Honestly Daniel, you should be ashamed of yourself

Now that we’ve established how poorly Daniel has been behaving, let’s move on to Peggy (that’s right, no one is safe from my wrath). In both Captain America: The First Avenger and season one we knew a Peggy who was the embodiment of confidence. Now, she gets flustered when talking to a boy she likes? That seems a little out of character. We’re talking about the woman who punched Howard Stark in the face. The woman who had Captain America wrapped around her finger. But all of a sudden she meets Jason Wilkes, handsome doctor extraordinaire, and she becomes a schoolgirl with a crush? I don’t think so. Supposing for a moment that she actually did have a crush on Sousa in season one, she never acted like that around him.

I respect that some people may have counter-arguments. Here are some of the most common ones I’ve heard, and my response to them:

“But Agent Carter takes place in the 1940s, gay people didn’t exist then/it wasn’t talked about!”

LGBTQ+ people have always existed; they didn’t suddenly spring into being a few years ago. Just because people find something uncomfortable or don’t want to talk about it, doesn’t mean it doesn’t happen and doesn’t mean it should be censored. Downton Abbey (spoilers ahead) takes place starting in 1912; that’s 35 years earlier than Agent Carter is set. They have a gay character! I’m talking about Thomas, who is canonically gay and has even shared multiple onscreen kisses with other men.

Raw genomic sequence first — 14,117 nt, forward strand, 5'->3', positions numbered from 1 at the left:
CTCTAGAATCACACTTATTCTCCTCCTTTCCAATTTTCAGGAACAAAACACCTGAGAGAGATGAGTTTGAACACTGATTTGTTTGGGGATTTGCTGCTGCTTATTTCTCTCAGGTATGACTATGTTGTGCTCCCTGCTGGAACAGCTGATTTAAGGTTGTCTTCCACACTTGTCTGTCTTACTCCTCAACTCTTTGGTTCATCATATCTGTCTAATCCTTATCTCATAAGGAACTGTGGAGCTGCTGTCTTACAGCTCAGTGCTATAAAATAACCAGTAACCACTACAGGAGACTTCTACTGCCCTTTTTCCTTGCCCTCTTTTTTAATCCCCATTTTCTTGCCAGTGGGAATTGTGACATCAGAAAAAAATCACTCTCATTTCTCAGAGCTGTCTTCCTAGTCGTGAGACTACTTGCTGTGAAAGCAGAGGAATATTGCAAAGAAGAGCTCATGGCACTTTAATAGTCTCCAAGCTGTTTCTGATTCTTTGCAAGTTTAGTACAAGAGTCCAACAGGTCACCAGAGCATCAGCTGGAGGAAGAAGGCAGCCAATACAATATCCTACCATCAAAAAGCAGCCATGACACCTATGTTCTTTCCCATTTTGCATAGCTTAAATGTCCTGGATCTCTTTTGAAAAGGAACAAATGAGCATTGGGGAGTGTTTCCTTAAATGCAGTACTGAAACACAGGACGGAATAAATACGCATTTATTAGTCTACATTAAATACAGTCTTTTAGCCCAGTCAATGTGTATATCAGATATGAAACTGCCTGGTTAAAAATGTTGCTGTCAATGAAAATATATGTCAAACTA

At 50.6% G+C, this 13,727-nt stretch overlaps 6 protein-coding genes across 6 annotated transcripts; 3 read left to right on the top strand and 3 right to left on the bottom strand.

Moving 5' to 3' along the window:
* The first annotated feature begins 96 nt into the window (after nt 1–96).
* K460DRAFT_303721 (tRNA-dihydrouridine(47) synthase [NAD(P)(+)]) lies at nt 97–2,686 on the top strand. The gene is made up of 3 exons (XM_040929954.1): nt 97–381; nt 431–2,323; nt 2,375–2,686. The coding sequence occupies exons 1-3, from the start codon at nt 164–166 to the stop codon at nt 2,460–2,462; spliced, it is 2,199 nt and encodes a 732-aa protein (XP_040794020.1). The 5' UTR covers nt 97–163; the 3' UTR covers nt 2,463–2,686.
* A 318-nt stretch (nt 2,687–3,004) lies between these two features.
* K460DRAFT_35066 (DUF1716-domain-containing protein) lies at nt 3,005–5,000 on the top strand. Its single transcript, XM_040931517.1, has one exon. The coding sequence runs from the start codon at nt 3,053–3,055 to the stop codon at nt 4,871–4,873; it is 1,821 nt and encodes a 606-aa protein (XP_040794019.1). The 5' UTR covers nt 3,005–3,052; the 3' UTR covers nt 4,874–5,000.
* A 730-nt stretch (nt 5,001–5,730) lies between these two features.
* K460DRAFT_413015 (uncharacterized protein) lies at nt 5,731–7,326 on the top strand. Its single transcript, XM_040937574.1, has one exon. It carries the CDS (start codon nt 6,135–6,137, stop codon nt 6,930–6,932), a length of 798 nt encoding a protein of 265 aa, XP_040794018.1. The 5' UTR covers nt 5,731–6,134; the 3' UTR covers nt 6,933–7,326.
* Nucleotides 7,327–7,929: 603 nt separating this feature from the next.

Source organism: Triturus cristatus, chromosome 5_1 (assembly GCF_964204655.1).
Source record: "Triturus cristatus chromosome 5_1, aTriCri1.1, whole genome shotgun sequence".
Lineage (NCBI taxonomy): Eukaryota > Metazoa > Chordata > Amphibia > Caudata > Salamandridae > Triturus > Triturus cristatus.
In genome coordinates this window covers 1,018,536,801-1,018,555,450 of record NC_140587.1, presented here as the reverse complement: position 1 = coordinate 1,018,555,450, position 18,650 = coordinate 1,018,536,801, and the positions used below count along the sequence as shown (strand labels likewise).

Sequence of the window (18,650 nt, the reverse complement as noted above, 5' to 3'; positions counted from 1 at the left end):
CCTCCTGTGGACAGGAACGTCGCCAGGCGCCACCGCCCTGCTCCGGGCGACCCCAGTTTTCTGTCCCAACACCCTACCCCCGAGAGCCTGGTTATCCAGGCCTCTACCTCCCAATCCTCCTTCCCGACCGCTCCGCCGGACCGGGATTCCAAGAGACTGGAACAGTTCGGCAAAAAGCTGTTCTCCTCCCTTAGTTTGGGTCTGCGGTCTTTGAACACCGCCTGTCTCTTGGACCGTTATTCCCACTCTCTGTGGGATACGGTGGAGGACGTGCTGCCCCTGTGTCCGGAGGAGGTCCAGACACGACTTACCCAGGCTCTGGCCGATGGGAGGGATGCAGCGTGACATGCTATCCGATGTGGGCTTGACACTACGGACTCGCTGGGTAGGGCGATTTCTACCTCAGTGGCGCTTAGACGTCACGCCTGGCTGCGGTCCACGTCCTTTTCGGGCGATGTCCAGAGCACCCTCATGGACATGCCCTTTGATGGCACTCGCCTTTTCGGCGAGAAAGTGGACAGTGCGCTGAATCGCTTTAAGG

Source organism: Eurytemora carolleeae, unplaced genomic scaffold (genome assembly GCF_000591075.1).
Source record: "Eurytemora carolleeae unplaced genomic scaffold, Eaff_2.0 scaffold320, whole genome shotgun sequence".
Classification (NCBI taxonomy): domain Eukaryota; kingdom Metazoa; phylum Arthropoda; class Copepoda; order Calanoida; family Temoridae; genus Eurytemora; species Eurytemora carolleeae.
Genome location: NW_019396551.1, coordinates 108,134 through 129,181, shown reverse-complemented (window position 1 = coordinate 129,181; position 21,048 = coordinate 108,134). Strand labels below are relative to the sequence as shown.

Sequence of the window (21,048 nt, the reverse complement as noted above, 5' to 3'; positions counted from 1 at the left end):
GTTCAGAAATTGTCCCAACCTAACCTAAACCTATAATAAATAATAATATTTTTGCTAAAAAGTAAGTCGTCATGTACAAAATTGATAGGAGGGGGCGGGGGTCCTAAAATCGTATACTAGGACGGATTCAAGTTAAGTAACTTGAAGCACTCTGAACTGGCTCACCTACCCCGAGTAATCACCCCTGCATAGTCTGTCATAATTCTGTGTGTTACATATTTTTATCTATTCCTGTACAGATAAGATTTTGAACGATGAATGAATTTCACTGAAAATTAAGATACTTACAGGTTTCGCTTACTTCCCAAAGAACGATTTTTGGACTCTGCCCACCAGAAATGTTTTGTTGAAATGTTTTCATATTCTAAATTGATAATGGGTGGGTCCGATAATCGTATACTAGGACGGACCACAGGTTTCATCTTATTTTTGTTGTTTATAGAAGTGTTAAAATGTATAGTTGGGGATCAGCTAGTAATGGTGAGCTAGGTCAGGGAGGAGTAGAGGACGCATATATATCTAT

But Peggy was in love with Captain America, so she must be straight!”

Bisexuality is alive and well in Peggy Carter and doesn’t even try and tell me otherwise.

In conclusion, I am bitter and frustrated. Hayley Atwell (the actress who plays Peggy) has voiced her support for LGBTQ+ people on several occasions. Both she and Lyndsy Fonseca (the actress who plays Angie) have said they would be totally down with Cartinelli being canon. We do know that Angie is supposed to be in one scene in episode nine (of ten). Before you get too excited, Peggy is unconscious and has a musical dream featuring Angie (gay dream?) where Angie supposedly says things that Peggy cannot say to herself (that’s she’s in love with Angie and she has to move back to New York ASAP to be with her). Even if this is the gay dream all us fans are hoping for, the writers are not forgiven for all the queerbaiting and the damage done unto my poor, gay heart this season.